At 146th Street is the Robert Clinkscales Playground and Community Park (234 West 146 Street) that was founded in the neighborhood in 1983. This small park has an active playground on one side with a cooling area in the middle and raised vegetable garden on the right side of the park with sitting areas throughout. Even on a Sunday, the playground was very active with lots of kids being looked upon by their grandparents. The vegetable garden was in full form with lots of tomato and herb plants all around the gardens. It is a nice refuge from the hot streets and a good portion of the brownstones and apartment houses that surround the park have been renovated.
I have noticed a trend in all the neighborhoods I have walked so far in Upper Manhattan. If a neighborhood puts the time and effort into Community Garden or triangle park, all the real estate around it improves. Time and time again I have seen homes renovated around these small parks and that the owners enjoy having a view of something.
As I worked my way up the side streets, the area of renovation depends on how close you are to Jackie Robinson Park. The closer you are to the park, the newer the buildings and more construction is going on. The further you get away from the park towards Adam Clayton Powell Jr. Boulevard, you move towards the projects. Even the projects are going through a renovation in the neighborhood as most are under scaffolding and look like they are getting a sandblast and new windows.
The lower part of the neighborhood is dominated by a bus depot at 145th Street and Lenox Avenue. Large apartment buildings dominate around this area of Lenox Avenue and the streets can get quite busy on the weekends. A lot of residents hang out outside their buildings gossiping with their neighbors. No one seemed to pay attention to me walking by until I made my way onto their side of the road and then everyone seemed to disappear.
As I made my way onto 152nd Street, the street was dotted with many small Community Gardens. There is a real community spirit with in the neighborhood when it comes to Community Gardening. The ‘Garden of Love’ run by the Bradhurst Garden Association at 321 West 152nd Street has beds of flowers and vegetables but locked from the outside and the 8th Avenue Garden at 301 152nd Street near Fredrick Douglas Boulevard, were small patches of green on this residential strip. The neighbors reclaimed these spots and by planting them and taking care of them really add to the fabric of the community as well as teaching the kids about gardening. Their a special touch to the neighborhood.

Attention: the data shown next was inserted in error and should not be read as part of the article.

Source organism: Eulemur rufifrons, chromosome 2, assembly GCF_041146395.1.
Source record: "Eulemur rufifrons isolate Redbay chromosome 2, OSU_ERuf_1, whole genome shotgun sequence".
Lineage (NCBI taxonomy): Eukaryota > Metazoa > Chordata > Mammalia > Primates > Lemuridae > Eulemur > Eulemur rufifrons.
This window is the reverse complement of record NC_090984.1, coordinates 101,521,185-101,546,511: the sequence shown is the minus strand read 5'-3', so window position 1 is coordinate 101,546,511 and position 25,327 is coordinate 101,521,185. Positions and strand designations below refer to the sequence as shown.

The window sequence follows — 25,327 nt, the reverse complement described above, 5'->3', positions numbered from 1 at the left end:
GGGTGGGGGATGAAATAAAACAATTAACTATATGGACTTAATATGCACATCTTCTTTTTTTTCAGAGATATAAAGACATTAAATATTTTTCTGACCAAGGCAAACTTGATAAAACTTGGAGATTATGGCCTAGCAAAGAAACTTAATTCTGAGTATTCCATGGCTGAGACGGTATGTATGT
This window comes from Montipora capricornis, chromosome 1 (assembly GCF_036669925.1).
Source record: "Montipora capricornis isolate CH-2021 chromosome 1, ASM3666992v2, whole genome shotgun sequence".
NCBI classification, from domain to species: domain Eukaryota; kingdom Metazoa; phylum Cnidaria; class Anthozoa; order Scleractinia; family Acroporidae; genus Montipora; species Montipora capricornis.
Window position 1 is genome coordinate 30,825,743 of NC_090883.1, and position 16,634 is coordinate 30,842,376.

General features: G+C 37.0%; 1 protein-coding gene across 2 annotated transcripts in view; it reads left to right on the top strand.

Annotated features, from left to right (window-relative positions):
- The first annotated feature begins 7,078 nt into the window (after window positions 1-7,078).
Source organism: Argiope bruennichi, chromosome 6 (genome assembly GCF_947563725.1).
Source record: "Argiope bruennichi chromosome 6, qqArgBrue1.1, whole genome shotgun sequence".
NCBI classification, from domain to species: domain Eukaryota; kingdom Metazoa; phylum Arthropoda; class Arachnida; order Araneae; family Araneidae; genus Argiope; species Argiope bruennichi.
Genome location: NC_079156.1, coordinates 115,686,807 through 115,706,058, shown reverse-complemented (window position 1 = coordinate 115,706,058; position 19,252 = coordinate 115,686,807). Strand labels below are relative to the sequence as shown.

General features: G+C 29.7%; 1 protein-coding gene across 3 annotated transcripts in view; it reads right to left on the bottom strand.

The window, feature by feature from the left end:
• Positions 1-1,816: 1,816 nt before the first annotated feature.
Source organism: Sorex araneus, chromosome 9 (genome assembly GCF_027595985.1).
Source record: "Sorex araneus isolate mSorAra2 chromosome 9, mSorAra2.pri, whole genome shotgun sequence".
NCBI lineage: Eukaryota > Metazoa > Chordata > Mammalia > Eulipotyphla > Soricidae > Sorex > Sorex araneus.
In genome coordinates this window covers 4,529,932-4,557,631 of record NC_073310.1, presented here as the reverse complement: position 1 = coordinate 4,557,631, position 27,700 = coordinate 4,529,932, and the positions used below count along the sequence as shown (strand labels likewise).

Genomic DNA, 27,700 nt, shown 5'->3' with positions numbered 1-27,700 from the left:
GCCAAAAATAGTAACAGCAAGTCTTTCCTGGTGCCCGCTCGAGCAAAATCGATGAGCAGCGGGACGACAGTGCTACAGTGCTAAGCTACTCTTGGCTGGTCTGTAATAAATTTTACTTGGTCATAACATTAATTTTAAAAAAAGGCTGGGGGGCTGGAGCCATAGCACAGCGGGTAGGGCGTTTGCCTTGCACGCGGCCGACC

Walking up Maccombs Place, I saw a neighborhood that is starting a very early transition. Beautiful townhouses and apartment buildings line the street and lead into the Bronx where Yankee Stadium is located. People were smoking pot outside one of the apartment buildings when I passed and where fighting with each other and when I walked back down the street, there were long gone. This seemed to be the trend where ever I went.
The exception was Colonel Charles Young Triangle, the one big park in the neighborhood outside of Jackie Robinson Park. This large triangle is in the corner of the neighborhood at 154th Street just off the bridge and dominates a very busy traffic corner. Many of the people in the neighborhood gather here to talk or in some cases have family parties as I had seen the three times I walked in the park. It is not well taken care of as it needs a good weeding and planting. The only thing I did was turn some heads.